Chicago City Council will hear you now. OK, time's up
The Chicago City Council has agreed to listen to public comments -- for 30 minutes.
At its June 28 meeting, the council decided to follow a Cook County judge's order to provide an opportunity for meeting attendees to speak by agreeing to let 10 people speak at each meeting for up to 3 minutes apiece.
Project Six, an Illinois-based government accountability task force, criticized the time limit as being far too brief.
“Giving 10 Chicagoans, at 3 minutes apiece, the opportunity to voice their concerns or ask questions during the full City Council meetings is an insult to the taxpayers of the city," Project Six CEO Faisal Khan said. "The city’s excuse for passing this unacceptable proposal was that there were already ample opportunities for people to comment at committee meetings, and that any more time for comment would be ‘redundant.' This is not true. The full City Council meeting is one of the best outlets for members of the public to address the city’s leaders on the record and in front of the media.”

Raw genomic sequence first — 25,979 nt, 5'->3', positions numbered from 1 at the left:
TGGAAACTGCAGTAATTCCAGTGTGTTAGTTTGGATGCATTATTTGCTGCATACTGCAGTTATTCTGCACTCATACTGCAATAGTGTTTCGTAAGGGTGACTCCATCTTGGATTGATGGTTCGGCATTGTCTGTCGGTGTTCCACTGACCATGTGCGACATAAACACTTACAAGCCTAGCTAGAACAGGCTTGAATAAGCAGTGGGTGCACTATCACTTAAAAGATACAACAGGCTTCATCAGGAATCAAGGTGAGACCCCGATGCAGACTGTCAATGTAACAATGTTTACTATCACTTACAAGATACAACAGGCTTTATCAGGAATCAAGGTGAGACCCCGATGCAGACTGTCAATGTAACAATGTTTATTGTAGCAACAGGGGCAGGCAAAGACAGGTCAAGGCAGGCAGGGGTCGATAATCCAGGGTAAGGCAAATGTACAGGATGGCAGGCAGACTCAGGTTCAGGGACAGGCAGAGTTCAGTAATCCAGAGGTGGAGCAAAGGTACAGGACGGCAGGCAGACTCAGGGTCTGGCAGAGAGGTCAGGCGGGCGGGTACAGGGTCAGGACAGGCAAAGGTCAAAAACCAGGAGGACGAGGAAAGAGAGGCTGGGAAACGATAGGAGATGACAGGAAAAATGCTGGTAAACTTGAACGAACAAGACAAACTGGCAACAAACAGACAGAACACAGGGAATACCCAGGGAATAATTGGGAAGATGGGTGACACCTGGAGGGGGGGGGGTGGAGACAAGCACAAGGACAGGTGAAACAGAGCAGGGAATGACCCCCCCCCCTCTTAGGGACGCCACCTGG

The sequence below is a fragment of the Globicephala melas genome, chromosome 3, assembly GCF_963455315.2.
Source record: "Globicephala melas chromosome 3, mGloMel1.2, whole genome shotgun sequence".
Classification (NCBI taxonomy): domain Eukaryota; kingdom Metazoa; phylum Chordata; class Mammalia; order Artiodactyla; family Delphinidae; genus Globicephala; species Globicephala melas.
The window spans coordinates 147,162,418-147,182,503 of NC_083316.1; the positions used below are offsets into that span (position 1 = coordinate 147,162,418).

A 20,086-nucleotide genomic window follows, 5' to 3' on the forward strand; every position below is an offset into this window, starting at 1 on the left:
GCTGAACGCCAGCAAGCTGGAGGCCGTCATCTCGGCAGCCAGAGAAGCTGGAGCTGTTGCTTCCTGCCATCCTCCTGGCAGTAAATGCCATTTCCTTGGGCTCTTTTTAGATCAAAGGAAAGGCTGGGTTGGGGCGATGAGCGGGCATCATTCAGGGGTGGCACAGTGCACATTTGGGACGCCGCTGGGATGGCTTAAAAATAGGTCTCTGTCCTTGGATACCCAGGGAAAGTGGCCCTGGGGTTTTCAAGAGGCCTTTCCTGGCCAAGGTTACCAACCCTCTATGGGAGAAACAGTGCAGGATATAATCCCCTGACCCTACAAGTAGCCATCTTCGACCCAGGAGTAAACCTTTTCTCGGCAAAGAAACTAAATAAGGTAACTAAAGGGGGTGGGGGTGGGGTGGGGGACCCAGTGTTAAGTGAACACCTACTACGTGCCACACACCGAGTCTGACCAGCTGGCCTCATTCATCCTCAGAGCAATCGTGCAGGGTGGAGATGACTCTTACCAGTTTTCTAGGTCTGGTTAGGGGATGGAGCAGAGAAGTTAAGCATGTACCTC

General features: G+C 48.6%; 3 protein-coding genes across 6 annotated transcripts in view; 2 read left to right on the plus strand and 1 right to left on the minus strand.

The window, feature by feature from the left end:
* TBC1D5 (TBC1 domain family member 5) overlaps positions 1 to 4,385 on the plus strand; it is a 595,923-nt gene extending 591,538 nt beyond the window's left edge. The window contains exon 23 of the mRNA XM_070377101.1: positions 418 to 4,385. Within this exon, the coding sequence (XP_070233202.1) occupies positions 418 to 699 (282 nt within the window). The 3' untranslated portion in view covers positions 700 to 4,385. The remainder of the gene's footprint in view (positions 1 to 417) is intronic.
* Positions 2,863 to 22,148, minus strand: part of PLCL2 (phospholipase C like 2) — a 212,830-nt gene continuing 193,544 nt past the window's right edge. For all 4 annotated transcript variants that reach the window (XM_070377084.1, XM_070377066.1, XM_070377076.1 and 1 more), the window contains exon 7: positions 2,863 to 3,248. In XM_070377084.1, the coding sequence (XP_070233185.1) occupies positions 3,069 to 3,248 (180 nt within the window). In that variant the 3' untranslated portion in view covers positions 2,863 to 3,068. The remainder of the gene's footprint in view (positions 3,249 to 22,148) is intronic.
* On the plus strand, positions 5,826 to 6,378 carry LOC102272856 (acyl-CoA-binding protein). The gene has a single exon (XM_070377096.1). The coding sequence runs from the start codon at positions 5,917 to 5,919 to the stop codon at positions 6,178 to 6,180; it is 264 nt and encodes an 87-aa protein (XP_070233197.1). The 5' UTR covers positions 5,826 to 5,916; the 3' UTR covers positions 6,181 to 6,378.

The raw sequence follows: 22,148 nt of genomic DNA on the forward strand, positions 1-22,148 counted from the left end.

Khan argued that the ordinance will bring more lawsuits – such as the one that led to the judge's ruling in the first place – and should be re-evaluated.
42nd Ward Alderman Brendan Reilly and 47th Ward Alderman Ameya Pawar voted against the time limit.
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Chicago, IL 60604